Brown Orders State Health Officials To Keep Children’s Health Program Open

Meanwhile, Medicare may owe Oregon money for healthcare that CCOs covered for low-income elderly adults who were misclassified by the state, possibly narrowing the reported $74 million overpayment that Oregon received.

Oregon’s children won’t lose their health insurance because of Congressional incompetence -- at least this year, anyway.

The U.S. Senate has yet to pass the reauthorization of the Children’s Health Insurance Program, and Oregon will run out of its federal funding in about a month.

But Oregon Health Authority Director Pat Allen told legislators Monday that Gov. Kate Brown has instructed him to cobble together the money to keep the program going until the federal government gets its act together.

Otherwise, the Oregon Health Authority would have to send the families of as many as 80,000 children a Thanksgiving letter informing them that their health insurance would expire next month.

“We’re not going to do that,” Allen told the Oregon Senate Health Committee. “We’re not going to put families through that.”

Congress is still widely expected to sign off on the Children’s Health Insurance Program, or CHIP, renewal before it skips town for Christmas next month. But Democrats and Republicans remain divided on how to pay for the program, and the Republican drive to pass a major tax overhaul on partisan terms has prevented the Senate from taking action.

Brown issued a statement from her trade trip to Germany: "This looming threat is unacceptable. I will continue working with Oregon’s congressional delegation to make certain the continued funding for the CHIP program does not become an unnecessary casualty of a reckless Congress, which has turned its focused on tax cuts for the wealthiest Americans rather than investing in the health of our children."

About 382,000 children are covered by the Oregon Health Plan, with some of these children covered federally by Medicaid and others by the CHIP program. The children on Medicaid would not lose coverage in the event that CHIP funding is not renewed, but the state may have to reclassify a number of children.

A CHIP renewal bill passed the U.S. House of Representatives 242-174, with 15 Democrats, including Oregon Rep. Kurt Schrader, voting yes. Oregon’s three other Democratic representatives opposed the bill. The House CHIP renewal bill raids an Obamacare public health fund, raises Medicare premiums for wealthy seniors and cuts the grace period for signing up for health plans on outside of open enrollment.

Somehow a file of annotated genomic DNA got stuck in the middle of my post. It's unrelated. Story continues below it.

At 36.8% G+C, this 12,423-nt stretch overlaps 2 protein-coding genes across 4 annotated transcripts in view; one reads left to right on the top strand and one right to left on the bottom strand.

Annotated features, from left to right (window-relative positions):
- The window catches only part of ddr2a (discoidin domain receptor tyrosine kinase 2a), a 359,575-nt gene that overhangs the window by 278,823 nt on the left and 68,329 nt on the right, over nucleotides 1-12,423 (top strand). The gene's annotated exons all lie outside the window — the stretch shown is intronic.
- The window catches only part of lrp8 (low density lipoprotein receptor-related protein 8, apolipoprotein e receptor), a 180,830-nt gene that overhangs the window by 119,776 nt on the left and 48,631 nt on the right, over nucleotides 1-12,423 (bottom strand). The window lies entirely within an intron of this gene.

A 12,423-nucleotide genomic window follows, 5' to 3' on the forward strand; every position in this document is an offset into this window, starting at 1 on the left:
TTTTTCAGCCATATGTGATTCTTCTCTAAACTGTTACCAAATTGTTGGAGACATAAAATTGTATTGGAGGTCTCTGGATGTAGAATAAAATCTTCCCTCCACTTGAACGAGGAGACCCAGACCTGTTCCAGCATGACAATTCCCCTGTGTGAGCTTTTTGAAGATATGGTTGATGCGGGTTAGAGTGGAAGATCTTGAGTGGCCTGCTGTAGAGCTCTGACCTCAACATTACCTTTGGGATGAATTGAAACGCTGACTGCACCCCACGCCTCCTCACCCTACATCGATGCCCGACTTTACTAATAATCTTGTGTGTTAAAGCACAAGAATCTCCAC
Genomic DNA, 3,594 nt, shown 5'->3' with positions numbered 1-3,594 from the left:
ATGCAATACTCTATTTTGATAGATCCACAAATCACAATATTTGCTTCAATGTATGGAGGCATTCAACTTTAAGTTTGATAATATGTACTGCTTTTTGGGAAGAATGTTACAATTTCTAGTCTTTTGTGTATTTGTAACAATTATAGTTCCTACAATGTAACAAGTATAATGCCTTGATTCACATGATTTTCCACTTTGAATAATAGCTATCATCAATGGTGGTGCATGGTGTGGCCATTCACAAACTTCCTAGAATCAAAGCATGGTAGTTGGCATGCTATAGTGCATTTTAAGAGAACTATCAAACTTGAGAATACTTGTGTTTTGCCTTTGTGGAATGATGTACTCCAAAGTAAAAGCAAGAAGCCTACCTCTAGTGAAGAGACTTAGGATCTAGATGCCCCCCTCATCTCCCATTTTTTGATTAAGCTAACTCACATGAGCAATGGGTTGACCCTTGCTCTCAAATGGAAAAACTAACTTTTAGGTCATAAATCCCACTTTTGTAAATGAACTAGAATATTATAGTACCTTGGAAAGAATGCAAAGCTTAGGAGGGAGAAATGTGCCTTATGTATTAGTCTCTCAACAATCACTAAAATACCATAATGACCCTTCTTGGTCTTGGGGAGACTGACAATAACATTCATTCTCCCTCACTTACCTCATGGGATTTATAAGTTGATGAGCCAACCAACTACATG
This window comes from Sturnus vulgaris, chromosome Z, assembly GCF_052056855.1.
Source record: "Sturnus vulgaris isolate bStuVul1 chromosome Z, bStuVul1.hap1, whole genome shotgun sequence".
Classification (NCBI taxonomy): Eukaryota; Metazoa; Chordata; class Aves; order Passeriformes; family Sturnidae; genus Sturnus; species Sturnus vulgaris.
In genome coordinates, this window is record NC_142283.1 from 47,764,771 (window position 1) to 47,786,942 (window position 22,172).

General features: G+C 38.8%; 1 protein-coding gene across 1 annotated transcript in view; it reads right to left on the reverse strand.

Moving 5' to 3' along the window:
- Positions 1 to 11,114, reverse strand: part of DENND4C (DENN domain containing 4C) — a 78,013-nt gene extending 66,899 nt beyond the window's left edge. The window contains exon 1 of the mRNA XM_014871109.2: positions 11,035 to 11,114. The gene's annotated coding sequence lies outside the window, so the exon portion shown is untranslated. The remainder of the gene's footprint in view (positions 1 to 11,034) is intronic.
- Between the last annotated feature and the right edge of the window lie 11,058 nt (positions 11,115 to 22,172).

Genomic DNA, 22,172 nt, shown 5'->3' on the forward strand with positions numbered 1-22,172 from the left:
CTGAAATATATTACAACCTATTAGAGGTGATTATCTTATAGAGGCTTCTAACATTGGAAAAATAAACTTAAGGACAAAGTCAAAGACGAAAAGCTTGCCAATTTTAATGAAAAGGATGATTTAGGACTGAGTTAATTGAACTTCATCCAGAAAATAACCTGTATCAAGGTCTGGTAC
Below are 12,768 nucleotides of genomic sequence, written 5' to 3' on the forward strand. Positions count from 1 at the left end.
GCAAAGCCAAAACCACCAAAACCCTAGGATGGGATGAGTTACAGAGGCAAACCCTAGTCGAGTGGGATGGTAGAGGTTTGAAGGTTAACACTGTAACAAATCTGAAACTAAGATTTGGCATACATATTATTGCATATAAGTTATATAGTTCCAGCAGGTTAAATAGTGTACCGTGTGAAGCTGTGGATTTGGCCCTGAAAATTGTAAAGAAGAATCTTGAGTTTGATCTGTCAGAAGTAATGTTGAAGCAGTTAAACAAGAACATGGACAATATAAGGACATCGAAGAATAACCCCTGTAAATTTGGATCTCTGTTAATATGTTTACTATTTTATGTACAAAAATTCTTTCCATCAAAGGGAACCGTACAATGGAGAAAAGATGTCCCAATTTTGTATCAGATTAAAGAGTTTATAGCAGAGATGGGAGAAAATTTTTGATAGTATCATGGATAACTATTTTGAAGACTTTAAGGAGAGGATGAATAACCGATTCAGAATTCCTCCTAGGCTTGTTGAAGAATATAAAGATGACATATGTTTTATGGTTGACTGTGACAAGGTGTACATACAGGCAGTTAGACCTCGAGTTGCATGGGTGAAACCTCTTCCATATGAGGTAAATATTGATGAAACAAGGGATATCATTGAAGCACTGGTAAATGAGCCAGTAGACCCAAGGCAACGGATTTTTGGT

The U.S. House bill funded the CHIP program for five years, retroactive to Oct. 1.

Allen also updated the Oregon Senate Health Committee on software errors that led to as many as 41,000 elderly Medicare-eligible adults being miscategorized. The federal government overpaid Oregon an estimated $74 million for Medicaid, but the Medicare program may be on the hook to pay Oregon for care that the state’s CCOs provided.

“A lot of these people got significant care through their coordinated care organization and not Medicare,” Allen said. “Medicare owes us money.”

Allen said the media had accurately reported that the state was overpaid $74 million, but that number will likely change when a more precise analysis considers how much Medicare owes the state and exactly how much the state received for each misclassified adult.

“It’s a rough guesstimate,” Allen said. “We’re narrowing it down to a better number.”

He said that not all of these older adults were designated as part of the Medicaid expansion, which the federal government paid 100 percent. Others were classified in other Medicaid categories, which the state paid a share of the costs.

Sen. Elizabeth Steiner Hayward, D-Beaverton, noted that OHA handles $19 billion in a two-year period, making $74 million a serious but relatively small amount, she said.

In another OHA snafu from earlier this year, about 8,000 people have come back onto the Oregon Health Plan rolls of the 55,000 who were kicked off in August. The agency finished reauthorizing the renewal applications at the end of summer after not being able to verify eligibility for as many as 115,000 members.

The bulk of these returning members did not respond to earlier OHA requests that they renew their health coverage.

“I appreciate your frankness,” remarked Sen. Lee Beyer, D-Springfield, at the end of Allen’s testimony. “It’s a breath of fresh air coming out of the OHA.”

Reach Chris Gray at [email protected].

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